During commencement, the church is also the location of the Baccalaureate Ceremony.

Other popular uses include concerts and, of course, religious ceremonies. It is also popular for weddings and memorial services.

The crypt

St. Pauls' crypt (basement) is used by a number of student groups. The Postcrypt Coffeehouses take place in a small intimate space, and the Postcrypt Art Gallery is located in the Guastavino Room, a well lit space distinguished by its strange acoustics thanks to its vaulted Guastavino tiled ceiling. Also located in the crypt is the Choir Room a beautiful somewhat semi-circular space located under the chapel altar and with small stained glass windows. Of note in the Choir Room is a framed 1906 letter in northeast corner of the room from Randall Davidson, the Archbishop of Canterbury, expressing his best wishes and offering his blessings for the new chapel.

The Blue and White holds formal weekly meetings in the crypt, as do various student religious groups holding studies and discussions.

As of the 1960s, the Senior Societies met in the crypt.[4]

The mixed use of the crypt spaces led to a minor controversy in 2005 when the University Chaplain installed canvas curtains in the gallery space that could be pulled by religious groups who were using the space when tasteful nudes and blown-up genitalia were featured on the walls. This led to Postcrypt's student management crying censorship, although everyone eventually calmed down and agreed the decision was a sensible compromise in order to maximize the utility of the space.[5][6][7]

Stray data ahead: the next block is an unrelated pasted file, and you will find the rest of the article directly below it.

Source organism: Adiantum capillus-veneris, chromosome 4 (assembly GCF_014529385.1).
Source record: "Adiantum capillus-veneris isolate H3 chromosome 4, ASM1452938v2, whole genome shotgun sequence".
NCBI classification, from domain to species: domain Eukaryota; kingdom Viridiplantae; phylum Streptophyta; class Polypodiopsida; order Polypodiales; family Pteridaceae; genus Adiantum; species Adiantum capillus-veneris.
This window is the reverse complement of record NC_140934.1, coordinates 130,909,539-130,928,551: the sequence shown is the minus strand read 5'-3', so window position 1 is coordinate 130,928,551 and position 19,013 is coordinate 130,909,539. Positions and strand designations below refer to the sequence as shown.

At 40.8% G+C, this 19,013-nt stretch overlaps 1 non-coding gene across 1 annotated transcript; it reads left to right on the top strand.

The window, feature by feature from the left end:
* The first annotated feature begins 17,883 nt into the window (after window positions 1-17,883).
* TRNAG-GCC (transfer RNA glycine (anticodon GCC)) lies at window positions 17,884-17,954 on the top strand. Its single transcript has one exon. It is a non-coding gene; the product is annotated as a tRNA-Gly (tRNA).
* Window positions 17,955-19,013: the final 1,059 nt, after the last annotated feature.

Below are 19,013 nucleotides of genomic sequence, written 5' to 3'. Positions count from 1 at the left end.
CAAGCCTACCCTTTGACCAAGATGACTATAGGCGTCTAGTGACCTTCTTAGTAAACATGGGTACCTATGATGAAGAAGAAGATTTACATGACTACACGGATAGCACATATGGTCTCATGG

The crypt is accessible by going through the entry door on the far right and then down the stairs.

In film

The 1996 film The Mirror has Two Faces was filmed at an organ recital at St. Paul's. The chapel's Aeolian-Skinner pipe organ is renowned for its sound.

References

  1. 1.0 1.1 1.2 An Official Guide to Columbia University (1912), Pgs. 35-36.
  2. Architectural Legacy Proves Difficult to Maintain, Columbia Specator, February 20, 2008
  3. Dolkart, Andrew. Morningside Heights. pgs. 174-175
  4. http://spectatorarchive.library.columbia.edu/cgi-bin/columbia?a=d&d=cs19600204-01.2.10&srpos=14&dliv=none&e=------196-en-20--1--txt-IN-orientation-ILLUSTRATION
  5. Curtains Drawn at Postcrypt Gallery, Columbia Spectator, February 9, 2005
  6. Curtain Drawn on Free Speech, Columbia Spectator, February 11, 2005
  7. STAFF EDITORIAL: Don't Be Ridiculous, Columbia Spectator, February 15, 2005